For a moment, I was afraid that the space-time continuum would warp inside out. Maybe it would be a good idea to wear my tin foil hat and radiation-resistant underwear. And take my sword. (Everyone has those, right?)
Let me explain.
In 1976 I went to Washington, D.C. with the Eagles for a concert to support former California Governor Jerry Brown’s presidential run. I’d been hired to write the Hotel California tour book. They also thanked me on the album, which to this day holds some small sway with my friends nearing retirement, and certain unavailable young women.
I was also eager to go east for an entirely different reason. I’d recently seen a story on TV about a kid named Joseph Rensin who’d been given an experimental treatment for a rare form of childhood angina.
I’d had no idea that another Rensin family existed in the U.S.
But now I knew.
At my D.C. hotel I ripped through the white pages (no Google or WWW then) and found a Howard Rensin in Silver Spring.
I called. He wasn’t home. I left a message: “David Rensin called.”
The next day I spoke with Howard, who told me that he and his wife, Kathy, had been more than a little mystified when they got the message because the David Rensin they knew was only four years old, and supposed to be asleep when I phoned. No doubt he could sing the Sesame Street song and random dial with impunity, but leaving clever self-referential messages was a skill still some years in his future.
Another David Rensin.
(Not us, but you get the point.)
Before you complain that I think I’m special, stop. I’m not. After all, there are two David Rensins, but only one, say, Zorianna Kit. That is special.
Now, I get it that most of you don’t find this remarkable. Lots of people have the same names. Even the less-usual names like Vito Corleone, Rush Limbaugh, or Heinrich Himmler aren’t all that rare. And it's not like David Rensin or I are famous enough to have children named after us -- yet. But to me this was very out of the ordinary. Rensin, originally spelled Renzin in Russia, is uncommon. For years I thought my family was it, except for the Rensins in South America, and they never answered the phone.
A doppleganger would take some getting used to. Still, it seemed way cool, and a story to dine out on that would be the best I had until five years later when I took off most of my clothes in front of 989 college girls in a Champaign, Illinois nightclub. I was on assignment for Playboy with a troupe of male strippers from the Midwest. I also learned how to sign my name on a woman's breast with a Sharpie, and entertain at parties. Journalism is tough but someone's got to do it.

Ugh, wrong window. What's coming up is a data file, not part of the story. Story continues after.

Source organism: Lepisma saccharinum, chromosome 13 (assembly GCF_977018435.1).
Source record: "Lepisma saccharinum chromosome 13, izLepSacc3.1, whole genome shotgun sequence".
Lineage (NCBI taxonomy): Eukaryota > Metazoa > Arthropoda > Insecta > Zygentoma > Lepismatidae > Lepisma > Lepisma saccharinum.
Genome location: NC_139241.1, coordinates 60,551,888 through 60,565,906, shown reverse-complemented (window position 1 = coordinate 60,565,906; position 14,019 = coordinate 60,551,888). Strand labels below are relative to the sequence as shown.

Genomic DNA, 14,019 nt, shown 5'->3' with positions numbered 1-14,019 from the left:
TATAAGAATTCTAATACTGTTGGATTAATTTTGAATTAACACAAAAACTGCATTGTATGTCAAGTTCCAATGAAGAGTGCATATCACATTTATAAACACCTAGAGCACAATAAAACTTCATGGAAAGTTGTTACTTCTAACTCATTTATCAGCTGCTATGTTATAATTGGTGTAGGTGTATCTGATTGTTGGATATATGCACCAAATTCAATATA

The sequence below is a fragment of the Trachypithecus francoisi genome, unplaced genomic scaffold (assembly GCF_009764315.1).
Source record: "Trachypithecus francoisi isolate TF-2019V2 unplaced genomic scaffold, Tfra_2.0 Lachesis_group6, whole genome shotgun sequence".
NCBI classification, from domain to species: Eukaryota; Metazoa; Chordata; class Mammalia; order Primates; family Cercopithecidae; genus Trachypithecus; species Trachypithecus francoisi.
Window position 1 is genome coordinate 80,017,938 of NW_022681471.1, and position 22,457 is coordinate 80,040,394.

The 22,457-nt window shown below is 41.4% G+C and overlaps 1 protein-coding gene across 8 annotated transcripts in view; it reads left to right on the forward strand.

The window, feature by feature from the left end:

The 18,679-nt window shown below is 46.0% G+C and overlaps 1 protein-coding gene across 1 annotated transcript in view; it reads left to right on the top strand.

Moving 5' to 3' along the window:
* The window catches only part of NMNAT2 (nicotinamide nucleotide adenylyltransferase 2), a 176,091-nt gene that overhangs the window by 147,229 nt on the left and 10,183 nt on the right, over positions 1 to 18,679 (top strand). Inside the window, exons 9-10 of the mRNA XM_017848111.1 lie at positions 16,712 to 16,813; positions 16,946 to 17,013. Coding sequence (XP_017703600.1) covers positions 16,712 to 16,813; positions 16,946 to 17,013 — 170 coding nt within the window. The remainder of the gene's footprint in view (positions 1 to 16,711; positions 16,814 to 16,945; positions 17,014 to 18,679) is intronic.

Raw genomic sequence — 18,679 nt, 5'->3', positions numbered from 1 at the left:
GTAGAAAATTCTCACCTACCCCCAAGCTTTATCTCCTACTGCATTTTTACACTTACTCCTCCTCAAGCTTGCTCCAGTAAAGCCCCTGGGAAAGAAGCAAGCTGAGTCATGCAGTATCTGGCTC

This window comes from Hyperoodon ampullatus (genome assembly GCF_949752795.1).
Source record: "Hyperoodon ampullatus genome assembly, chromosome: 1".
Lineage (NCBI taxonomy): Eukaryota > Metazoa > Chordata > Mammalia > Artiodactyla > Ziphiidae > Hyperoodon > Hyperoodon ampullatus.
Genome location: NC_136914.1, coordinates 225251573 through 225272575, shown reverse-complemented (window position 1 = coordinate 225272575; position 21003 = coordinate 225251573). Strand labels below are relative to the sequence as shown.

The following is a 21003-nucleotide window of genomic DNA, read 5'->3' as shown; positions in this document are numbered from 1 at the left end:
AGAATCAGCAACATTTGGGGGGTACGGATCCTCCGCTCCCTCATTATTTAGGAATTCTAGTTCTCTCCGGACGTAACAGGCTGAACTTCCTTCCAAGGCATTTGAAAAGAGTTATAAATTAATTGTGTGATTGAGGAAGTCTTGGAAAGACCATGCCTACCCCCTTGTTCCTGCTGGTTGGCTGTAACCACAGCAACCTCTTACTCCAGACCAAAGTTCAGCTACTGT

As the years passed, my contact with Howard was light. His son Sam took me to lunch when he came to Los Angeles, and Howard and Kathy took me to dinner when I went to D.C. My second cousin Eddie Rensin plunged deeper. He might have already known about the other Rensins, but in any case he and Howard pooled their interest in genealogy to create a family tree and search for the missing link between our families. Seems Howard’s ancestors had come to America well before mine. His grandfather, Hersh, born in Vitebsk, in Belarus, moved to Odessa, in the Ukraine, where he started a family before emigrating to Canada just after the turn of the century. He ended up in Syracuse. N.Y.
My family, also from Vitebsk, arrived during WW II, via Israel, after my grandfather Boris (aka Benny), left Berlin with his wife and my father in 1933. Hitler had appropriated his Mercedes. “Today my car, tomorrow my life,” he supposedly said, and promptly left the country to become a farmer and businessman in Haifa. Boris’s brother Louis also came to New York, and Louis’s son Hy (Eddie’s father), became the head of the music department at the Bronx High School of Science. Their youngest brother, Zakhar, arrived much, much later and died in 2000, in New York. He was 106.
Got that? There will be a pop quiz. You can go here to brush up.
Remember the four year old David Rensin? He’s now 37, and the CEO of Reality Mobile, a company that makes software for the real versions of the high-tech gizmos you see on 24, as well as software for non-classified commercial applications. The Washington Post recently called him a "technology mogul." Dave is also the guy who, he says, “held the patents that in part made it possible for everyone to get email on our handhelds.” Invention is rarely a one-person enterprise, but I think he also plays it down a bit because while men lean into conversations with him, their wives often scowl and mumble “Thanks for making me a Crackberry widow.”
He sold the company and made enough money that public opinion doesn’t seem to bother him.
I had briefly corresponded with Dave – he left David behind in high school, same place I left Dave; go figure – years ago when he lived in Northern California and I wanted to send email from my Palm Vx. He helped me get the right equipment and gave me a family discount even though we hadn’t yet confirmed a genetic affiliation. Nice guy.